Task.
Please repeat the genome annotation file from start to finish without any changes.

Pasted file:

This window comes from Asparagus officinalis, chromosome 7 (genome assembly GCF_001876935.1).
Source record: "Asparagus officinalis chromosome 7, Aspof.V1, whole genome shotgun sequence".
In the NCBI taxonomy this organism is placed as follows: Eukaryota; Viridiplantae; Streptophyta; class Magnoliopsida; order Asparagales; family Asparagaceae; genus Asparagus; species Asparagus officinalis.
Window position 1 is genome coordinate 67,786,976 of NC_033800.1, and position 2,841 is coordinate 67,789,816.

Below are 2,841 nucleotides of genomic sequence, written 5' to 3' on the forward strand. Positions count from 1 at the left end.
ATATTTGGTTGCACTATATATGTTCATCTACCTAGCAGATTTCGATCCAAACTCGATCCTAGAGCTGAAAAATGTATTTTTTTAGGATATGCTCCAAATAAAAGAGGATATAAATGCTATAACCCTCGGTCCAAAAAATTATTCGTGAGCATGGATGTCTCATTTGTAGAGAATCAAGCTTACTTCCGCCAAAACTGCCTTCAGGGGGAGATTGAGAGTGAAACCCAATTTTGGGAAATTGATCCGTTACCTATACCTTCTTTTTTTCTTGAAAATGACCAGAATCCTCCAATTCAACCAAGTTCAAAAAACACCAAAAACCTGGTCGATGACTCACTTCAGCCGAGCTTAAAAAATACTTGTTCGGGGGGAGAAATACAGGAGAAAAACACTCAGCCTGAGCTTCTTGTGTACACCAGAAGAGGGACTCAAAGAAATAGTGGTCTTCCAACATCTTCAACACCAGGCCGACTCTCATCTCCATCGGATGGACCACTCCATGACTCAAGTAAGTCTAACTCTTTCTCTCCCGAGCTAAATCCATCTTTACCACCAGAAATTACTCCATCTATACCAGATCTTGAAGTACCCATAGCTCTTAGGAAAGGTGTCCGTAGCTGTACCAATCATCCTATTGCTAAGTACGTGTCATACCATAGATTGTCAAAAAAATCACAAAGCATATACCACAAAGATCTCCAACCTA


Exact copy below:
This window comes from Asparagus officinalis, chromosome 7 (genome assembly GCF_001876935.1).
Source record: "Asparagus officinalis chromosome 7, Aspof.V1, whole genome shotgun sequence".
In the NCBI taxonomy this organism is placed as follows: Eukaryota; Viridiplantae; Streptophyta; class Magnoliopsida; order Asparagales; family Asparagaceae; genus Asparagus; species Asparagus officinalis.
Window position 1 is genome coordinate 67,786,976 of NC_033800.1, and position 2,841 is coordinate 67,789,816.

Below are 2,841 nucleotides of genomic sequence, written 5' to 3' on the forward strand. Positions count from 1 at the left end.
ATATTTGGTTGCACTATATATGTTCATCTACCTAGCAGATTTCGATCCAAACTCGATCCTAGAGCTGAAAAATGTATTTTTTTAGGATATGCTCCAAATAAAAGAGGATATAAATGCTATAACCCTCGGTCCAAAAAATTATTCGTGAGCATGGATGTCTCATTTGTAGAGAATCAAGCTTACTTCCGCCAAAACTGCCTTCAGGGGGAGATTGAGAGTGAAACCCAATTTTGGGAAATTGATCCGTTACCTATACCTTCTTTTTTTCTTGAAAATGACCAGAATCCTCCAATTCAACCAAGTTCAAAAAACACCAAAAACCTGGTCGATGACTCACTTCAGCCGAGCTTAAAAAATACTTGTTCGGGGGGAGAAATACAGGAGAAAAACACTCAGCCTGAGCTTCTTGTGTACACCAGAAGAGGGACTCAAAGAAATAGTGGTCTTCCAACATCTTCAACACCAGGCCGACTCTCATCTCCATCGGATGGACCACTCCATGACTCAAGTAAGTCTAACTCTTTCTCTCCCGAGCTAAATCCATCTTTACCACCAGAAATTACTCCATCTATACCAGATCTTGAAGTACCCATAGCTCTTAGGAAAGGTGTCCGTAGCTGTACCAATCATCCTATTGCTAAGTACGTGTCATACCATAGATTGTCAAAAAAATCACAAAGCATATACCACAAAGATCTCCAACCTA